SIGN IN to access Harper’s Magazine
1. Sign in to Customer Care using your account number or postal address.
2. Select Email/Password Information.
3. Enter your new information and click on Save My Changes.
Subscribers can find additional help here. Not a subscriber? Subscribe today!
Yesterday, White House press spokesman Tony Snow assailed the Fourth Circuit’s ruling that President Bush does not have the power to lock away people lawfully in the United States forever without charges. Says Snow:
Are you saying that detaining people who are plucked off the battlefields is an assault on democracy? Are you kidding me? You’re talking about the people who were responsible for supporting the Taliban, somehow detaining them is an assault on democracy?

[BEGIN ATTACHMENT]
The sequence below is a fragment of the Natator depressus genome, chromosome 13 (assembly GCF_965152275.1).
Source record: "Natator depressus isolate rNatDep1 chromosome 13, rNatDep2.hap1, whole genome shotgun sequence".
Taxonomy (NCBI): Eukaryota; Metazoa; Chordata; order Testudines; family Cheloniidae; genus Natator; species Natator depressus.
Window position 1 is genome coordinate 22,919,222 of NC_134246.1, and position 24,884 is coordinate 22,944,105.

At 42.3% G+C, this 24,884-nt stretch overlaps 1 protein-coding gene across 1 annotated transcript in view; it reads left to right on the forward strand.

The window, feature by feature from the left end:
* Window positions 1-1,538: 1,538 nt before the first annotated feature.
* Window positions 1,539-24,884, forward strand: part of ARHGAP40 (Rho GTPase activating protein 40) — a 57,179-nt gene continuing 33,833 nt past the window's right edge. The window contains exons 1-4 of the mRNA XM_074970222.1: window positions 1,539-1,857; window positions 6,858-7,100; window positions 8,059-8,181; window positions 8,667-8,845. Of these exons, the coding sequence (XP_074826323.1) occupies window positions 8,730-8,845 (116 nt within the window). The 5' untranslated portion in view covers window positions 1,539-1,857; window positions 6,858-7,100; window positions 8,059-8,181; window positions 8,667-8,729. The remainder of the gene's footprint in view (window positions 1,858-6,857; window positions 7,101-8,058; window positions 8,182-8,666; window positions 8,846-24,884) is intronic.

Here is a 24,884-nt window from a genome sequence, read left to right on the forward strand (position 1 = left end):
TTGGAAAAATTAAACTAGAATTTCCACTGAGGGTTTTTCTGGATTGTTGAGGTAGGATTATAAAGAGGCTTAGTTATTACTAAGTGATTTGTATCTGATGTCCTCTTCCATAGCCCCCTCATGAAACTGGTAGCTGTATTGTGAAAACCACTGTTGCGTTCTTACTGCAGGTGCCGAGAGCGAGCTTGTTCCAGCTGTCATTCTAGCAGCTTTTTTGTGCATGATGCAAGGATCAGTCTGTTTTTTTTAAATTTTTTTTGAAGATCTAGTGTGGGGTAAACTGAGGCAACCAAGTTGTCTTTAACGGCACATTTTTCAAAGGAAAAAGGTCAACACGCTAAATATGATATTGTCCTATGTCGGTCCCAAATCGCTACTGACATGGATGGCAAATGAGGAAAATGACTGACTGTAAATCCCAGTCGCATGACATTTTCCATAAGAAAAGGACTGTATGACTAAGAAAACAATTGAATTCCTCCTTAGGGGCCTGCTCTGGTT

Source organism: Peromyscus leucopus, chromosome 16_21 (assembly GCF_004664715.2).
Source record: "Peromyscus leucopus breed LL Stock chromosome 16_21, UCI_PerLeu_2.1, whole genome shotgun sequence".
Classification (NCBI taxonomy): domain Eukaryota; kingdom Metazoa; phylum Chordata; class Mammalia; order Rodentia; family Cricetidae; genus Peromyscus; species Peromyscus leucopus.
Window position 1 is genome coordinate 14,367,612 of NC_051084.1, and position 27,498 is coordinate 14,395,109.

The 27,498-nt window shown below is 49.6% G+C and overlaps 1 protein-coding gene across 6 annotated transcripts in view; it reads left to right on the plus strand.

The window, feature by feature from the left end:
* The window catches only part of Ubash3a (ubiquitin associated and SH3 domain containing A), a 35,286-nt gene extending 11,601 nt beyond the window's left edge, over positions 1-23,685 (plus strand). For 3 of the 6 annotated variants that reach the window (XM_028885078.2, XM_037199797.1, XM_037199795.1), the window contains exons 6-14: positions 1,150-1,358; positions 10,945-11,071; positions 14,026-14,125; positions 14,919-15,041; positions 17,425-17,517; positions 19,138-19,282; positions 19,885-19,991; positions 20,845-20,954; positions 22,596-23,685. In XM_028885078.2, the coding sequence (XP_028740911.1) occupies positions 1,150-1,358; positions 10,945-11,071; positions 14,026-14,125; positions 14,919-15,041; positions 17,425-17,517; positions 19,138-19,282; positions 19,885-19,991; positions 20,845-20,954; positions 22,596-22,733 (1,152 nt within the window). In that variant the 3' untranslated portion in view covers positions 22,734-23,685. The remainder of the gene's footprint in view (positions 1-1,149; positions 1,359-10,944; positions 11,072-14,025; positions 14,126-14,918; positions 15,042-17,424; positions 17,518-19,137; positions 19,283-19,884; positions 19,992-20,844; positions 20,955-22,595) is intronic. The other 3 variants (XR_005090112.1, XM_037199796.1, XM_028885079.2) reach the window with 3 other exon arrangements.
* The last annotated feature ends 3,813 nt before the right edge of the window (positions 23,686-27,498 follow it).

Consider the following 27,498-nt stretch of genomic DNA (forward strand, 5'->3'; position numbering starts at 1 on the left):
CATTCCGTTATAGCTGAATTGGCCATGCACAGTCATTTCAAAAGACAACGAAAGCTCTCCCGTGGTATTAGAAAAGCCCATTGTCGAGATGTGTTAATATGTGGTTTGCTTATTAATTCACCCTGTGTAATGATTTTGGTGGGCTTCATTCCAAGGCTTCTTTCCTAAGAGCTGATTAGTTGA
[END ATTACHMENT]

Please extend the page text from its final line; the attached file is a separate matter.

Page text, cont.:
The battlefield that Al-Marri was “plucked off of” was an apartment complex in West Peoria, Illinois, where he had been living, under constant observation, for many months. He was a computer science student at Bradley University at the time. He was arrested not using the commander-in-chief authority of the president, but rather using normal criminal justice process, by the FBI. Long after his arrest, a decision was made within the government to change the terms of his detention and to transfer him into the custody of the military. Why exactly? Well, the Fourth Circuit explored that in some detail. The Bush Administration offered no explanation. But the Fourth Circuit found a public statement by Attorney General John Ashcroft indicating that the purpose of the transfer was so that he could be more effectively interrogated. That is so say, so that enhanced interrogation techniques such as waterboarding, long-time standing, hypothermia, and sleep deprivation could be used on him. So virtually every statement that Snow made during the press conference yesterday on this score was a studied lie.